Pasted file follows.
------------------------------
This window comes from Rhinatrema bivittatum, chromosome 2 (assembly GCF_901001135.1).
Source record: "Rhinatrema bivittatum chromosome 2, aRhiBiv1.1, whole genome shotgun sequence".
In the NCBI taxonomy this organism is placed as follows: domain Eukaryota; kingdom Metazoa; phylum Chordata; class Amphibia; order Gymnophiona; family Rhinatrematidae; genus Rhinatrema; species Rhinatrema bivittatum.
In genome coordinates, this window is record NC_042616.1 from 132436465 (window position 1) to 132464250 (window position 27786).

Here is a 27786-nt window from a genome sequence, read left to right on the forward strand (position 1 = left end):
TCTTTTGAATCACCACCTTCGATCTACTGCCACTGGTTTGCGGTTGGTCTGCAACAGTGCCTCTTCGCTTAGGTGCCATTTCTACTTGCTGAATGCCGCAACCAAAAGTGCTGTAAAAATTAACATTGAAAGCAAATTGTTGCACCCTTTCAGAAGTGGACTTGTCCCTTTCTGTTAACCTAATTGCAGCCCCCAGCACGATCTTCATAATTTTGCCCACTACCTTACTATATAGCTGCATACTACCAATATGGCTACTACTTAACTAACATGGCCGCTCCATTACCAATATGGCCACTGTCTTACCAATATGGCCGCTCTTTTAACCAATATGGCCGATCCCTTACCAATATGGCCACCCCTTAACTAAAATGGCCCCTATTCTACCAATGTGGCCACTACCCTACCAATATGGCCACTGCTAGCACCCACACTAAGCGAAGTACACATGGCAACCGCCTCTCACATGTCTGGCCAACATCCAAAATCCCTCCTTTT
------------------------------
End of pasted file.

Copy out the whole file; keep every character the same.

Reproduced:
This window comes from Rhinatrema bivittatum, chromosome 2 (assembly GCF_901001135.1).
Source record: "Rhinatrema bivittatum chromosome 2, aRhiBiv1.1, whole genome shotgun sequence".
In the NCBI taxonomy this organism is placed as follows: domain Eukaryota; kingdom Metazoa; phylum Chordata; class Amphibia; order Gymnophiona; family Rhinatrematidae; genus Rhinatrema; species Rhinatrema bivittatum.
In genome coordinates, this window is record NC_042616.1 from 132436465 (window position 1) to 132464250 (window position 27786).

Here is a 27786-nt window from a genome sequence, read left to right on the forward strand (position 1 = left end):
TCTTTTGAATCACCACCTTCGATCTACTGCCACTGGTTTGCGGTTGGTCTGCAACAGTGCCTCTTCGCTTAGGTGCCATTTCTACTTGCTGAATGCCGCAACCAAAAGTGCTGTAAAAATTAACATTGAAAGCAAATTGTTGCACCCTTTCAGAAGTGGACTTGTCCCTTTCTGTTAACCTAATTGCAGCCCCCAGCACGATCTTCATAATTTTGCCCACTACCTTACTATATAGCTGCATACTACCAATATGGCTACTACTTAACTAACATGGCCGCTCCATTACCAATATGGCCACTGTCTTACCAATATGGCCGCTCTTTTAACCAATATGGCCGATCCCTTACCAATATGGCCACCCCTTAACTAAAATGGCCCCTATTCTACCAATGTGGCCACTACCCTACCAATATGGCCACTGCTAGCACCCACACTAAGCGAAGTACACATGGCAACCGCCTCTCACATGTCTGGCCAACATCCAAAATCCCTCCTTTT